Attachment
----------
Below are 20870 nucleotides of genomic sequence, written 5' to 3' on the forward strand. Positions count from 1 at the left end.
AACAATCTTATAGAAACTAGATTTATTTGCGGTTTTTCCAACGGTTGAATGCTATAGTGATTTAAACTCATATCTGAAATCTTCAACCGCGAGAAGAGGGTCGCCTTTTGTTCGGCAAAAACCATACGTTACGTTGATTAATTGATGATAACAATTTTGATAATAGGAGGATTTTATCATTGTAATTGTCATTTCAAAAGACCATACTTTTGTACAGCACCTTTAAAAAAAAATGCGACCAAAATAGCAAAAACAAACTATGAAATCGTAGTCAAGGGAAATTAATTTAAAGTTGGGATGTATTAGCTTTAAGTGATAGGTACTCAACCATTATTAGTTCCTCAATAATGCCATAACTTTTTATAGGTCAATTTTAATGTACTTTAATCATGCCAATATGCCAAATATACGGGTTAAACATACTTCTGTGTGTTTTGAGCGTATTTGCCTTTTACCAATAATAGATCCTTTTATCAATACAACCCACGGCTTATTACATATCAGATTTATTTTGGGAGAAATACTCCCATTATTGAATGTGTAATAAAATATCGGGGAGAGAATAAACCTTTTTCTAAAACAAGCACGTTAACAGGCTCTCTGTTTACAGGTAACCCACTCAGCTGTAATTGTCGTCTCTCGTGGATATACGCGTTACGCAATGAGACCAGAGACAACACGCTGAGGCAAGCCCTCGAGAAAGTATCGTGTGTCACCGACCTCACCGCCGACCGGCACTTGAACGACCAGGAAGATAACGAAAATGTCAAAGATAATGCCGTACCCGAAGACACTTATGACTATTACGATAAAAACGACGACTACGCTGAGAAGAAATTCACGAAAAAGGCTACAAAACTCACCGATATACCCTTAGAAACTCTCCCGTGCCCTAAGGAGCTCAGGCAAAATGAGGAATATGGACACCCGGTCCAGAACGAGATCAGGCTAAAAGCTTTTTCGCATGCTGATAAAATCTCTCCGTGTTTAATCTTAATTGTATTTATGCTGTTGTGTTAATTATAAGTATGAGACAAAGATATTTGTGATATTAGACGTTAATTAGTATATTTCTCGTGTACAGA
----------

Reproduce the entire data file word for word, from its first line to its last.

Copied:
Below are 20870 nucleotides of genomic sequence, written 5' to 3' on the forward strand. Positions count from 1 at the left end.
AACAATCTTATAGAAACTAGATTTATTTGCGGTTTTTCCAACGGTTGAATGCTATAGTGATTTAAACTCATATCTGAAATCTTCAACCGCGAGAAGAGGGTCGCCTTTTGTTCGGCAAAAACCATACGTTACGTTGATTAATTGATGATAACAATTTTGATAATAGGAGGATTTTATCATTGTAATTGTCATTTCAAAAGACCATACTTTTGTACAGCACCTTTAAAAAAAAATGCGACCAAAATAGCAAAAACAAACTATGAAATCGTAGTCAAGGGAAATTAATTTAAAGTTGGGATGTATTAGCTTTAAGTGATAGGTACTCAACCATTATTAGTTCCTCAATAATGCCATAACTTTTTATAGGTCAATTTTAATGTACTTTAATCATGCCAATATGCCAAATATACGGGTTAAACATACTTCTGTGTGTTTTGAGCGTATTTGCCTTTTACCAATAATAGATCCTTTTATCAATACAACCCACGGCTTATTACATATCAGATTTATTTTGGGAGAAATACTCCCATTATTGAATGTGTAATAAAATATCGGGGAGAGAATAAACCTTTTTCTAAAACAAGCACGTTAACAGGCTCTCTGTTTACAGGTAACCCACTCAGCTGTAATTGTCGTCTCTCGTGGATATACGCGTTACGCAATGAGACCAGAGACAACACGCTGAGGCAAGCCCTCGAGAAAGTATCGTGTGTCACCGACCTCACCGCCGACCGGCACTTGAACGACCAGGAAGATAACGAAAATGTCAAAGATAATGCCGTACCCGAAGACACTTATGACTATTACGATAAAAACGACGACTACGCTGAGAAGAAATTCACGAAAAAGGCTACAAAACTCACCGATATACCCTTAGAAACTCTCCCGTGCCCTAAGGAGCTCAGGCAAAATGAGGAATATGGACACCCGGTCCAGAACGAGATCAGGCTAAAAGCTTTTTCGCATGCTGATAAAATCTCTCCGTGTTTAATCTTAATTGTATTTATGCTGTTGTGTTAATTATAAGTATGAGACAAAGATATTTGTGATATTAGACGTTAATTAGTATATTTCTCGTGTACAGA